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The right approach to investing

Don't start with a financial product but with understanding your needs

The right approach to investing

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There are many avenues of investing. The most popular ones are property, gold, bank deposits, stocks, and mutual funds. Within each, there's an absolute jungle of options. That's why many investors struggle when it comes to choosing an appropriate investment - time is short and the choices many. The obvious outcome is that the most persuasive salesperson we meet ends up becoming the de facto decision-maker of our financial lives. Financial decisions get reduced to product choices, which become dependent on which product is worth someone else's while to pitch to us.

It appears that the solution to this would be to learn to choose the right financial products ourselves. That's obvious but wrong. The reason is that if you start believing product choice to be the most important thing, then you've already lost the battle. It's true that the entire visible machinery of investing is organised around financial products. Even the government's regulatory machinery is organised around products. And yet, this approach to investing is absolutely wrong - not just wrong, but disastrous.

The starting point to figuring out your savings and investments is not gathering information about the products on offer, but gaining knowledge about yourself. Why do you need to save? What will you do with the money? When will you need it? Are you sure of the amount you will need? What if it's a little less?

A surprising number of people have never sat down and thought about these questions. While it may sound like you will need to foresee the future, this isn't in fact the case. Most of us have precise needs that we can predict - specific financial goals which we need to meet at specific times. The way to escape from the jungle of financial products is to start learning about oneself - more specifically, understanding the predictable financial goals of our lives.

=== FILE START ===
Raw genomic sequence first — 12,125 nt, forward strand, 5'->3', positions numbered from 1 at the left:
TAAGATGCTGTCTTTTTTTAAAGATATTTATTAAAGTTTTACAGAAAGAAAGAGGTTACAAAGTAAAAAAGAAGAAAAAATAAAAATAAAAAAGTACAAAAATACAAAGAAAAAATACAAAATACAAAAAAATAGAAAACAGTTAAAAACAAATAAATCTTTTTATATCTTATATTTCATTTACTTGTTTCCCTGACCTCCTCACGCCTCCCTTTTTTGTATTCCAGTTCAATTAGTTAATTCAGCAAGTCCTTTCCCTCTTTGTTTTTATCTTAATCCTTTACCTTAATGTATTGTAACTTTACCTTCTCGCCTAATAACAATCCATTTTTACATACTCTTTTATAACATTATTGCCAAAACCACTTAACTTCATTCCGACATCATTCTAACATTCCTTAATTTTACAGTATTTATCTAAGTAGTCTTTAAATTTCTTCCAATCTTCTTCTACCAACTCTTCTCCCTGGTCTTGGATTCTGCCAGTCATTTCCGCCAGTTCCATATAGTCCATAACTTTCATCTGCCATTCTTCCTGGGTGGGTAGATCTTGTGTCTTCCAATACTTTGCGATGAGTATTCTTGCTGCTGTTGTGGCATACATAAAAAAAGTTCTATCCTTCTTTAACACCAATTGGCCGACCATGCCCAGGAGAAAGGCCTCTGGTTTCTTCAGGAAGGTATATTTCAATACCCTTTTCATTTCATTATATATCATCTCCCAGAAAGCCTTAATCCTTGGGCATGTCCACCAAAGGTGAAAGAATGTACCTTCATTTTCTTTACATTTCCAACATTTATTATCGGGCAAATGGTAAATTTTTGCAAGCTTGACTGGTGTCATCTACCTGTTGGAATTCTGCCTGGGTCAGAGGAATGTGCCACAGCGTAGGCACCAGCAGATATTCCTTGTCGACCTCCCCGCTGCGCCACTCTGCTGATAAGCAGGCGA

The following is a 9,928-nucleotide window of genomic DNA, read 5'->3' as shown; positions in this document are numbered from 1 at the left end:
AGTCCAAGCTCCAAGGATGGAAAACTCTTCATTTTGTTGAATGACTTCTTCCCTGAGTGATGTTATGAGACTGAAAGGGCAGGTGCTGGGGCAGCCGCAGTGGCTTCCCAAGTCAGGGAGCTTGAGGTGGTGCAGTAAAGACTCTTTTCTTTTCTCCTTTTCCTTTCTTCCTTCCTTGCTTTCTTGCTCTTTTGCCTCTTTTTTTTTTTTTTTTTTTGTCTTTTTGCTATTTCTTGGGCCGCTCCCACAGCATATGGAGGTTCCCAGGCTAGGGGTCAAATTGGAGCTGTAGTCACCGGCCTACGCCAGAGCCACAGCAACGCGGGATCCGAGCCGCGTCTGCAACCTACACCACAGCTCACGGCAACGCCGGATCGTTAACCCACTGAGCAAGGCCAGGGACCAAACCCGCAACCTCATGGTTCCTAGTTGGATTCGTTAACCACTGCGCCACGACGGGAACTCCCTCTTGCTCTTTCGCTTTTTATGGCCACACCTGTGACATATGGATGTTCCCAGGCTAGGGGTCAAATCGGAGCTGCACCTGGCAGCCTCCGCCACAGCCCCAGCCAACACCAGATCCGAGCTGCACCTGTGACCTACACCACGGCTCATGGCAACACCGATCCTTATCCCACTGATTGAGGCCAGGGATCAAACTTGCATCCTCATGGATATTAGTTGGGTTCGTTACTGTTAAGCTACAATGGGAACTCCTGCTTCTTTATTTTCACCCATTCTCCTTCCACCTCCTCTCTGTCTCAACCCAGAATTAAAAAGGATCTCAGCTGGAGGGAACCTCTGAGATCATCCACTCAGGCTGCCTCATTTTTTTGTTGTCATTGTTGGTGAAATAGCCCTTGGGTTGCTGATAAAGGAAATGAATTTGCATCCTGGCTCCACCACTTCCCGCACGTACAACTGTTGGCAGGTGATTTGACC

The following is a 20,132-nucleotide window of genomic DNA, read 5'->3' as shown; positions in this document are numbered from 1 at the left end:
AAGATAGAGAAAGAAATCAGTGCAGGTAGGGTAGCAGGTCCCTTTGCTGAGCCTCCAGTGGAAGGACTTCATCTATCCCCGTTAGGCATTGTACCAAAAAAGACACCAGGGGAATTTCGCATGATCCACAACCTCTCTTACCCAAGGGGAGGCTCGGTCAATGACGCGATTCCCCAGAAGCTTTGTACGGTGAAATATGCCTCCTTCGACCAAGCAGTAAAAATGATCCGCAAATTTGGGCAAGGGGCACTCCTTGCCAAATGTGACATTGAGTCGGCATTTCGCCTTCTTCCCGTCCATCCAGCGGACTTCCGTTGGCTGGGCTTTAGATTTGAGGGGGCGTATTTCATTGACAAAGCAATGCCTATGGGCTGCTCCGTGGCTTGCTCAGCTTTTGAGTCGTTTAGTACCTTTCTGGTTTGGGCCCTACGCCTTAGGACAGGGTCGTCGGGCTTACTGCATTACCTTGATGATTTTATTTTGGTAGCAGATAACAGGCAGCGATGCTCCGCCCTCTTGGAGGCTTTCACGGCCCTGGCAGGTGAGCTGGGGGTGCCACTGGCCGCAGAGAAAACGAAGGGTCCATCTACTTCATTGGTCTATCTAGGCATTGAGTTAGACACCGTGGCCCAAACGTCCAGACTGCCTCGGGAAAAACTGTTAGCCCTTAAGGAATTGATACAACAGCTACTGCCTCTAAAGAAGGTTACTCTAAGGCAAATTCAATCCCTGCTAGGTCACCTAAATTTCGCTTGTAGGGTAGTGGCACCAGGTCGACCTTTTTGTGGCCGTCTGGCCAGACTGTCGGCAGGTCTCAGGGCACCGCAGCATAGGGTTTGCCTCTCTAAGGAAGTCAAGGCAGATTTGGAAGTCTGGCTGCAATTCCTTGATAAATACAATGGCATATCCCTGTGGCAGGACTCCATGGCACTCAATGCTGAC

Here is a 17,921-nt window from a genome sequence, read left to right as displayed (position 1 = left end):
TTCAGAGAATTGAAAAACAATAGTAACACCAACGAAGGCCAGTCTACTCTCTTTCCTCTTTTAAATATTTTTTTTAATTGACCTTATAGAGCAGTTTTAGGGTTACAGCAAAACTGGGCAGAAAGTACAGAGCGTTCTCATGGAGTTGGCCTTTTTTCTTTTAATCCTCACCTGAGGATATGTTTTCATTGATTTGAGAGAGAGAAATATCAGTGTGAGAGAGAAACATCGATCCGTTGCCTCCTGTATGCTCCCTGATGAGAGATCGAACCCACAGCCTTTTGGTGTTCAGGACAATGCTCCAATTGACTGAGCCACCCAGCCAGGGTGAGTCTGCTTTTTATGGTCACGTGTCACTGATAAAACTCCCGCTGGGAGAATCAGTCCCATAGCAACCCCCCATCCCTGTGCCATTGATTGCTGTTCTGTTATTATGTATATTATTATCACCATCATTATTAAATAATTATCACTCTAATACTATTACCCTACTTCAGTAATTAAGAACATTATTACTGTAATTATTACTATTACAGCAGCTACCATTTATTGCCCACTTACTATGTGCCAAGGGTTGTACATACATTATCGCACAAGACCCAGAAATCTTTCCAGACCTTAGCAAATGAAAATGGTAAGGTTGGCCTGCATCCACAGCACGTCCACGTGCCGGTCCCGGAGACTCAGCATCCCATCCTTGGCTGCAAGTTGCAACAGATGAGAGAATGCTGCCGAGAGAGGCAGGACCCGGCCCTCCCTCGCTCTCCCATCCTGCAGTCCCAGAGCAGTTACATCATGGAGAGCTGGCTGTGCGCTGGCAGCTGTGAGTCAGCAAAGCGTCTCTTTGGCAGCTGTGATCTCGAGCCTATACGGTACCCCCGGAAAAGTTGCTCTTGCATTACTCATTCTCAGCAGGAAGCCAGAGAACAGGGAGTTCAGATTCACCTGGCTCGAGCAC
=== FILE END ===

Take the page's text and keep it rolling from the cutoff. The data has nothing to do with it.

Here's why. If you want to meet specific financial goals, then each will need to be addressed with something that has a different time frame, risk and return level. For example, you may need money for your daughter's higher education after six years. Or maybe you want to buy a house in no more than 10 years and go on a vacation to Europe after two years. Further, you may want Rs 5 lakh to always be available for emergencies.

Each of these goals is very precise. The risk you can afford to take on as well as the amount of money needed can be quantified quite precisely. Therefore, it is relatively easy to figure out what kind of financial products can help you fulfil them.

The key thing to understand here is that you, as a person, do not need a single pool of savings. Instead, you have a range of financial needs and goals, each with different requirements. First identify these, and only then narrow down on the right investments.